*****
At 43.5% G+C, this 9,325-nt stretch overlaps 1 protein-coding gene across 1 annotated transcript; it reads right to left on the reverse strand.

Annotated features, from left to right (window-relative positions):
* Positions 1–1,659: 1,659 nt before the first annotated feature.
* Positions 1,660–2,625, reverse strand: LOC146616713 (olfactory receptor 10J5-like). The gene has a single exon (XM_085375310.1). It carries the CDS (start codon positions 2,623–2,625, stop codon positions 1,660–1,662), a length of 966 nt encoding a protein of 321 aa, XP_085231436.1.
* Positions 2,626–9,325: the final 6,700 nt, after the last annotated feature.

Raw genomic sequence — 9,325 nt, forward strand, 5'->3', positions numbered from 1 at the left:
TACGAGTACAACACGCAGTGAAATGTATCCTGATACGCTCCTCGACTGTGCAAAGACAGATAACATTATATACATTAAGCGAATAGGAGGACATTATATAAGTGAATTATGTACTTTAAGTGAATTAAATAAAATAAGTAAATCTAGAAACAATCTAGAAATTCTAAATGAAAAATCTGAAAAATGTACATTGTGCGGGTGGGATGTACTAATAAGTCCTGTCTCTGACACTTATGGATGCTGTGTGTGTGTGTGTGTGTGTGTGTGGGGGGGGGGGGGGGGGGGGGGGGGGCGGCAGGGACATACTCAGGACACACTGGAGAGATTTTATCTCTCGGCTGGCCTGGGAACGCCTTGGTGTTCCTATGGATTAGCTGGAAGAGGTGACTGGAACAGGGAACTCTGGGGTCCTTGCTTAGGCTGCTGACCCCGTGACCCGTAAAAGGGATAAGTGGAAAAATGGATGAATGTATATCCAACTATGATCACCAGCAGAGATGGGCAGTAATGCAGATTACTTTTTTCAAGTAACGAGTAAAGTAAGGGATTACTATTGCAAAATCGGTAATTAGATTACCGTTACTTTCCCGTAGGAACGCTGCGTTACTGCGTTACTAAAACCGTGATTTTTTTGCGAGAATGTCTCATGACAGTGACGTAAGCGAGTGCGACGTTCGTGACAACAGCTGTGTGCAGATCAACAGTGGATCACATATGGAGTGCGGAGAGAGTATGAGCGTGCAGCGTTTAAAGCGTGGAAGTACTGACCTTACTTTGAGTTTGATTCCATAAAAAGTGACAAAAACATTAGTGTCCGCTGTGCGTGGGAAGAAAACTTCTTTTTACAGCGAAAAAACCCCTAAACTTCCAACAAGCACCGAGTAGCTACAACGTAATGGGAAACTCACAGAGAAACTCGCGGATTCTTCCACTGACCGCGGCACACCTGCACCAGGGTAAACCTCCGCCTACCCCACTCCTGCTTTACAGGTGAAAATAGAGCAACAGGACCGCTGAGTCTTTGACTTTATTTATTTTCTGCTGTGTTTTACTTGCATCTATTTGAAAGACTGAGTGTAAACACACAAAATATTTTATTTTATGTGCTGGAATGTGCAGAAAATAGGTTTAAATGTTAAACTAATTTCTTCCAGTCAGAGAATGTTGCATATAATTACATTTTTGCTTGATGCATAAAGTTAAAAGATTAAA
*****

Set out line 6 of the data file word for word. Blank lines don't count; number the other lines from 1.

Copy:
Raw genomic sequence — 9,325 nt, forward strand, 5'->3', positions numbered from 1 at the left: